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Is a more physiological approach to task analysis. As well as concentrating on the physical interactions between the user and interactive system, the mental aspect of the user is taken into account.
12.1 Task Description & Analysis
Task description and analysis are tools and techniques used by designers to identify and understand the interactions that take place between the user and the interactive product. Task description, comprising of scenarios and use cases are previously discussed in depth in lecture 10. This lecture examines the different task analysis tools that are used by designers for developing interactive products.
In human computer interaction, task analysis is a list of actions or tasks a user carries out while using an interactive system. Task analysis is used by designers as a way of identifying all the interactions that occur between the user and the interactive product, regardless of its size and significance. This allows designers to gain a more informative understanding of the various ways an interaction can take place as well as the various durations of these interactions. Different users' interactions are analyzed and the duration of time taken to complete an interaction is recorded. As well as this, the user's expertises are taken into account. For example if the user is a beginner in using the interactive product he may take longer than an expert user. This said, sometimes the user's expertise is not a fair reflection of the usability of the interactive product due to the interface of the product being an un-friendly one. Task analysis is a major tool used by designers to analyze, evaluate and improve system interfaces. Improving interfaces and interactive products as a whole is achieved by the ability to identify problems which task analysis facilitates. As well as finding problems in an interactive product, task analysis allows designers to collect and organize information about these problems and as a result, resolve them. A number of task analysis techniques are used by designers, including;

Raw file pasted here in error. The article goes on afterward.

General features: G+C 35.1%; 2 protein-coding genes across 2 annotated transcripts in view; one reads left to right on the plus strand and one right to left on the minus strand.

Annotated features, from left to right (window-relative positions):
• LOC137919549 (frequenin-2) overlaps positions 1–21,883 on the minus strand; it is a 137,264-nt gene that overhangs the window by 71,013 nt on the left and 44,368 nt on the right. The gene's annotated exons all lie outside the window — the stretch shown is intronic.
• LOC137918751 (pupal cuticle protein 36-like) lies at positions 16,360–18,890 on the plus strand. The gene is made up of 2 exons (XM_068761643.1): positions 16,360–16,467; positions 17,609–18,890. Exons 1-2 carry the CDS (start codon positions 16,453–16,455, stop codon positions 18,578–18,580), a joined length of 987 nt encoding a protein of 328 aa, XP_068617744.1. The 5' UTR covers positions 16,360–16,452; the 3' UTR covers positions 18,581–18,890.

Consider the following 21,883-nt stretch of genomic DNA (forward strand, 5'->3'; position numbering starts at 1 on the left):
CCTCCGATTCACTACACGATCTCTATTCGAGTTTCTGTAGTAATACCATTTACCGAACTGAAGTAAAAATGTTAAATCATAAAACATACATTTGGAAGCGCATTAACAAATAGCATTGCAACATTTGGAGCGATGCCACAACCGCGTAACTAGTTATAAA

Hierarchical Task Analysis (HTA)
Goals-Operators-Methods-Selection rules (GOMS)
12.1.1 Hierarchical Task Analysis (HTA)
HTA is a technique that was created by John Annett and Keith Duncan in 1967. It is best described as a "systematic method of describing how work is organized in order to meet the overall objective of the job". The main goal of an interaction is identified and the different tasks that need to be carried out by the user to achieve this goal are divided up in a top-down fashion starting from the initial tasks and moving onto sub-tasks that follow and so on. In the HTA context, the various tasks carried out by the user are called operations and the different conditions that determine what operations are carried out are called plans.